- The bitcoin network is decentralized and so far, has never succumbed to a hack.
- “Crypto is the new sandbox with algorithmically transparent rules of play. As cohorts age, more people and dollars will find themselves in the crypto sandbox.”3
- The IRS added Bitcoin question to the 1st page. I think this is the government working with Bitcoin, not taking steps to shut it down. “The IRS asks the following question on the first page of Schedule 1 of the individual income tax return: “At any time during 2019, did you receive, sell, send, exchange or otherwise acquire any financial interest in any virtual currency?”
- “I’m bullish on bitcoin because of the unique technical properties ensuring scarcity but even more so because of the hard-core evangelical following. Many will never sell. More folks getting religion + constrained supply = a one-way impact on price.”
- What are the disadvantages of owning Bitcoin?
- A large hack that causes investors to lose faith in cryptocurrency.
- Large players with limited oversight manipulate currency buys and sells.
- “Bitcoin, like gold, is a vehicle for speculation. It is not a vehicle for investment, not a store of value, and not an inflation hedge. BTC is not a capital asset: it does not generate cash flows derived from economic returns on capital. Its extreme volatility invalidates claims of a reliable store of value and calls into question any inflation-hedging properties. In 2018, the price of bitcoin plummeted by 83%, while inflation expectations (five-year-forward five-year BEI) remained anchored at 2%. Then, from year-end 2018 to year-end 2020, the price of bitcoin rose sevenfold, while forward BEI ended the year again at 2%”2
- Attacks from nation-states like the US (because Bitcoin takes away control of the monetary system)
Section III: Around the MWA Office
By now, many of you have met or spoken to our “newer” advisor, Jim Davis. Between Jim, Matt, Stephen, and myself we are in review season. So, look out for an email for an annual review if you have not had one in the past six months.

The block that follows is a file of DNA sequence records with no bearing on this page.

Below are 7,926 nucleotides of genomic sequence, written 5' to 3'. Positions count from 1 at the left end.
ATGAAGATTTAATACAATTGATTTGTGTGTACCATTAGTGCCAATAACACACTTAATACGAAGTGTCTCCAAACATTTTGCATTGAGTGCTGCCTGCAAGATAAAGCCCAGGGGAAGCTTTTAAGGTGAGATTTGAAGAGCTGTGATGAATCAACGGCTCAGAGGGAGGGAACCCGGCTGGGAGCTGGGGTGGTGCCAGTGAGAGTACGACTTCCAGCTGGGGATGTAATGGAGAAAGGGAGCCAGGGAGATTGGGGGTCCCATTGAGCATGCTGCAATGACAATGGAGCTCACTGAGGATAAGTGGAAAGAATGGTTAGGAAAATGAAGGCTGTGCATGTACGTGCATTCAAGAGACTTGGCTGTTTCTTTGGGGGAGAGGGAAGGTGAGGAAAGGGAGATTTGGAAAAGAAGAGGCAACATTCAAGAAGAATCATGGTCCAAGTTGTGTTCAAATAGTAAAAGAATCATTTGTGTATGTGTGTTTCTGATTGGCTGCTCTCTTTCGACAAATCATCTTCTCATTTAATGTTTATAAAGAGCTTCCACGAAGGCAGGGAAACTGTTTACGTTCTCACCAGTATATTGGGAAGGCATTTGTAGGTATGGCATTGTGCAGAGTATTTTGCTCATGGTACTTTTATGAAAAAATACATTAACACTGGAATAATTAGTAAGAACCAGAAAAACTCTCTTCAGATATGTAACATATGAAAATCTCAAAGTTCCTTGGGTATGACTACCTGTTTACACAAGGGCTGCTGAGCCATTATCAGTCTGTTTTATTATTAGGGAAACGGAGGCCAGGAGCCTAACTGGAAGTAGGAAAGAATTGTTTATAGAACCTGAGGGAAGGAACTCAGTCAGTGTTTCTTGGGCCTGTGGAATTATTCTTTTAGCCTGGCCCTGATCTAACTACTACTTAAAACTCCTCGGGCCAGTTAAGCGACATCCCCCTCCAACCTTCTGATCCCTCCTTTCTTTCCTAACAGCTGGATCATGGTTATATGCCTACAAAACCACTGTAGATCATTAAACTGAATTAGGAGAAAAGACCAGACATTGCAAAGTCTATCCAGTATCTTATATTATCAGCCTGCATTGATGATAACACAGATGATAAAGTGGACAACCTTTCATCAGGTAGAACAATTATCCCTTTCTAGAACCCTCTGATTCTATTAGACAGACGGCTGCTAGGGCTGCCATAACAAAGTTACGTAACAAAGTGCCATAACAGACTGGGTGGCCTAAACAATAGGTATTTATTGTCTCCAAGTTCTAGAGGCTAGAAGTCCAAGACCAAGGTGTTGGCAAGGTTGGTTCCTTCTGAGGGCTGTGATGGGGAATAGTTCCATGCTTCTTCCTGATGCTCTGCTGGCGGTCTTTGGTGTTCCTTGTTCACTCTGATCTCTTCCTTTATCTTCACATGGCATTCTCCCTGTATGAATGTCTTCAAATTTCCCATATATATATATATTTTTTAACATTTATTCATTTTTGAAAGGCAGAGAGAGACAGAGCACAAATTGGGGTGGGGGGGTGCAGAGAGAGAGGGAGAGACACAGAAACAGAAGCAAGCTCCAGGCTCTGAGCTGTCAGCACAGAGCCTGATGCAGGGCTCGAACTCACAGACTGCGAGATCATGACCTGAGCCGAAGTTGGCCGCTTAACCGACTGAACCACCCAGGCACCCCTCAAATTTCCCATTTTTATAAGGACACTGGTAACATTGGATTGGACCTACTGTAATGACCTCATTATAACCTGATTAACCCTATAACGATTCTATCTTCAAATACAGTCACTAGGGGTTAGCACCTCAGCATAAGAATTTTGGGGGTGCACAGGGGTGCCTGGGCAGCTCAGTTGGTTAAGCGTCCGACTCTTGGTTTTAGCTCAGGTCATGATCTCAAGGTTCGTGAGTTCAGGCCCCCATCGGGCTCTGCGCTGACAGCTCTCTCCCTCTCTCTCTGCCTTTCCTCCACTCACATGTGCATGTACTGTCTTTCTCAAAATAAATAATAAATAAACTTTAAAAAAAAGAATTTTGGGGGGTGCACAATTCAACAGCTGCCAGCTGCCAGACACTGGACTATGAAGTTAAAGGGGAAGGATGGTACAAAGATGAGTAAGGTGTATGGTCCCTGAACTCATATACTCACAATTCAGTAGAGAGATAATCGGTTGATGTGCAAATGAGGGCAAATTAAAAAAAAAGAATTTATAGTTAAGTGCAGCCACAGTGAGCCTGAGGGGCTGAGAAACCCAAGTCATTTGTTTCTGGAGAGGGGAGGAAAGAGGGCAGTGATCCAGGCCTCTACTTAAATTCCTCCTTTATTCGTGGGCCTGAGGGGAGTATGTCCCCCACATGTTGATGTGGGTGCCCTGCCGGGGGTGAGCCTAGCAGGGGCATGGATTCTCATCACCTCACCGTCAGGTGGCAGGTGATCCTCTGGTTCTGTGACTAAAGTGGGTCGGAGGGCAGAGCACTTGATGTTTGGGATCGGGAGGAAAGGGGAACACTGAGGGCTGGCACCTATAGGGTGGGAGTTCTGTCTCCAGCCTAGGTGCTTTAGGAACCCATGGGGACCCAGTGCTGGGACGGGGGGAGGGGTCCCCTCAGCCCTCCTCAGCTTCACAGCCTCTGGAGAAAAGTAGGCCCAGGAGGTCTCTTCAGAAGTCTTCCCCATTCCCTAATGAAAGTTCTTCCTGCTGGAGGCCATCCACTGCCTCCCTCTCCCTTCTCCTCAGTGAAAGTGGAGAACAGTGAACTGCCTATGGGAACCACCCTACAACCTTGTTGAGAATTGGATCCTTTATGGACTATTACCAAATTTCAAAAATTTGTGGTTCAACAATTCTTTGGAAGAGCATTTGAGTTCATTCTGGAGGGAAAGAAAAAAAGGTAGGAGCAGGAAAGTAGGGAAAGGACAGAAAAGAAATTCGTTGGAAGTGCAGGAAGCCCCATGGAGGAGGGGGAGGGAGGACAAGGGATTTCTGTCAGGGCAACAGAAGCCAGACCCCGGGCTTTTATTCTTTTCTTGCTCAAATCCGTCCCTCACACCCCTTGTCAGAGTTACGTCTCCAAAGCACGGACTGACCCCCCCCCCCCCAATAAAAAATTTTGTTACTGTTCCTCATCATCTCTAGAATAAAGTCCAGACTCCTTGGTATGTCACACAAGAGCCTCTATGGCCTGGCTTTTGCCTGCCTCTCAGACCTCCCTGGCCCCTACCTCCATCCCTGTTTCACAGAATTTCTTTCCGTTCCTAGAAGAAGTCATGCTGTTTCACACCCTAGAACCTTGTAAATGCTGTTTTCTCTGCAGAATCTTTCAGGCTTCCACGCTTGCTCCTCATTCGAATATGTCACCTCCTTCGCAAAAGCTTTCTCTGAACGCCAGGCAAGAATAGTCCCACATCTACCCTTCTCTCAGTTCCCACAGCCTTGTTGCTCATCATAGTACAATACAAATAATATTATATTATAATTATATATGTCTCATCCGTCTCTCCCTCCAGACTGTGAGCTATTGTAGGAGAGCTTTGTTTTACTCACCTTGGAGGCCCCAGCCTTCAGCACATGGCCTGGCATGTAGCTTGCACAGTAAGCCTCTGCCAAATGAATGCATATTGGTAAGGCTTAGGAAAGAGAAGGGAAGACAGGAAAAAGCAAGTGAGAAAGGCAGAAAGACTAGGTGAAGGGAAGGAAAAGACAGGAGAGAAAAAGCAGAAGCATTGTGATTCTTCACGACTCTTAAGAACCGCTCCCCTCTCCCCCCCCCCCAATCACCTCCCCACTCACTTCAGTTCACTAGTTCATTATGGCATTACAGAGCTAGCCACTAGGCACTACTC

We are doing in person and video reviews to accommodate those who want to come into the office and those who do not right now.
If you have not had a review for a while feel free to reach out to Crystal to schedule one. firstname.lastname@example.org
We are currently in the process of updating our website. So be on the lookout for that. We hope to make it easier to find what you are looking for as you are on the website and to get to the places you need such as: Charles Schwab, Black Diamond, my529, Ameritas etc.
Section IV: Videos, Podcast, & Recommended Reading
We study Billionaires Podcast – this is an amazing series of interviews There are so many great podcasts listen to it weekly, but if you just want to listen to 1 hour on Bitcoin, I think this episode is the best. https://www.theinvestorspodcast.com/we-study-billionaires/
Jeremy Grantham, GMO – Are we in a bubble?
An Interview with Jeffrey Gundlach:
https://www.advisorperspectives.com/articles/2021/01/12/gundlachs-forecast-for-2021-the-year-of-regime-change Jeffery Gundlach is the founder and chief investment officer of Los Angeles-based DoubleLine Capital, a leading provider of fixed-income mutual funds and ETFs. In this article Mr Gundlach discusses ways to profit in 2021. I’ve always thought that the bond guys have to be smarter than equity managers because there is normally less upside in bonds. Mr Gundlach is extremely bright and is one of the market thinkers we follow regularly. In this article he provides interesting points that must be considered in any prudent long term investment strategy. (PDF Link)
Podcast The Bullish Case on Bitcoin: https://www.defiance.news/podcast/the-bullish-case-for-bitcoin
https://www.advisorperspectives.com/commentaries/2021/01/13/bitcoin-magic-internet-money Commentary of the negative case for bitcoin
Jeff Booth 2 Podcast on possibility of deflation and why he likes Bitcoin.
Bitcoin Fundamentals: Episode 3 https://www.youtube.com/watch?v=XQDYMr-PMKg
We Study Billionaires: Episode 294 https://www.youtube.com/watch?v=bZ5udTPyLak